The most critical factor in getting to know your team members is communication and trust. Communication helps you to build better and more rewarding relationships between team members.

And ‘trust’ must be built around respect for how others think and feel. That’s why it’s important to listen – again, crucial to good communication. Listening must be done with the intention to truly to understand your fellow team members’ perspectives, strengths and weaknesses.

  1. A great team is self-sustaining

Everything needs energy in order to remain strong and survive and great teams are no different. Members can do this by engaging in actions that empower the team itself, and that means the team will be sustained from within.

Let’s take the example of building trust. One of the quickest ways to gain someone’s trust is to help that person. A team with a culture of supporting each other is more likely to be successful and to achieve its goals because people feel valued.

Similarly, motivation, which can help the team get through tough times and to stay on task, can be built from within if members have a practice of sincerely and specifically celebrating each other’s personal victories.

Again, trust is strengthened via authenticity, and authenticity via acting on what you say. It means saying what you mean, meaning what you say, and sticking to your values and principles above all else.

And, finally, how can mastering these 5 characteristics of a great team help you to win the job? Simple. Because great teams are made up of great team-players.


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All You’ve Ever Wanted to Know About Answering Interview Questions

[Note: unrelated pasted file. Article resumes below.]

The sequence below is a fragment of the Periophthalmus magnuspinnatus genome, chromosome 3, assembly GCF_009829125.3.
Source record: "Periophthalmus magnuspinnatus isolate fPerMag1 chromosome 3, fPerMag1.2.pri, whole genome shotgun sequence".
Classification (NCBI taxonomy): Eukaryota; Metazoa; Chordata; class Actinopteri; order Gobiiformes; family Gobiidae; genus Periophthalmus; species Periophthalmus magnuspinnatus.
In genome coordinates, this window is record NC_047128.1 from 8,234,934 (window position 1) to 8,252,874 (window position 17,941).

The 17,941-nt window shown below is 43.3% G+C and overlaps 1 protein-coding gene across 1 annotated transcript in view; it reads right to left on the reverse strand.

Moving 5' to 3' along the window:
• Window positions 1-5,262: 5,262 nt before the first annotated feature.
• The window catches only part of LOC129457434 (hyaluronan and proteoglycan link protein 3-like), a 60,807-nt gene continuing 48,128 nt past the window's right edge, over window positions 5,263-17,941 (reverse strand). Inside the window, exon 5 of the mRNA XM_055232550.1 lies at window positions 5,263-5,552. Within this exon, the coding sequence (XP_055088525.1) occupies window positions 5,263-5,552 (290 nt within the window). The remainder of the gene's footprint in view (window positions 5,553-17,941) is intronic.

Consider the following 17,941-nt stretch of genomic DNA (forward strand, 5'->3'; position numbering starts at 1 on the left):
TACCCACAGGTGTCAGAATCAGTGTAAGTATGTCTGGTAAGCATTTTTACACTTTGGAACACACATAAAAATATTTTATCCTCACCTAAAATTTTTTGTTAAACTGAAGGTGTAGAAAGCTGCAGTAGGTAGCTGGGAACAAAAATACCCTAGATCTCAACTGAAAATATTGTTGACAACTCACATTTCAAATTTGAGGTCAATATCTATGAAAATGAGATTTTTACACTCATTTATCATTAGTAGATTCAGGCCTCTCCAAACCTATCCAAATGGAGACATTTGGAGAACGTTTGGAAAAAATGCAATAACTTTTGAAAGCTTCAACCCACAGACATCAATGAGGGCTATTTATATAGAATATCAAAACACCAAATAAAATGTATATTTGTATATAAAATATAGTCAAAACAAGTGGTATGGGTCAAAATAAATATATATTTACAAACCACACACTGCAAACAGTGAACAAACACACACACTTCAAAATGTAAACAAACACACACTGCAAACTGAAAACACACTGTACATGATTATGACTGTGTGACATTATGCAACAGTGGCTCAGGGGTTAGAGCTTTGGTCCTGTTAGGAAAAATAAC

Got a job interview coming up? Then the best thing you can do is to prepare ahead – but of course, you already know that.

The challenge is how best to prepare so that you sound natural, confident and clear in your interview. While body language definitely plays a huge part, a lot also comes down to how ready you are for the questions you’re likely to be asked. How can you be prepared for the many tough questions you’ll be asked when you have no idea what will come up?

You can only do this by anticipating the questions that are most frequently asked in a job interview and being ready with your responses to them. Here is a selection of some great advice collected from various sources along with their links so you can find out more.

Advice 1: The one job interview question that increases the chances you’ll get hired

Employers do see asking smart questions as a sign of a potentially good hire. Asking the right questions will not only help you connect with the interviewer, understand the culture, clarify what challenges are faced by them and the next steps involved in the hiring process, but it does more than that.

Remember, interviewing is a two-way street, so the most important question you can ask in an interview is the one that helps you to evaluate whether you are right for each other. Most people forget this. They forget that the real purpose of an interview is to evaluate each other. It’s not a one-way affair. The reason for this is that it is hard to even get an interview in the first place so by the time you go along your focus is just on getting the job. You see all the balls as being in the interviewer’s court, but even so, that doesn’t mean you should assume any employer who is willing to meet with you is one you want to work for. Asking smart questions in the interview not only helps you gain the trust and respect of the recruiter, it also helps you decide if you will survive and thrive as an employee there. That’s why you should always have a list of questions ready to ask before you leave!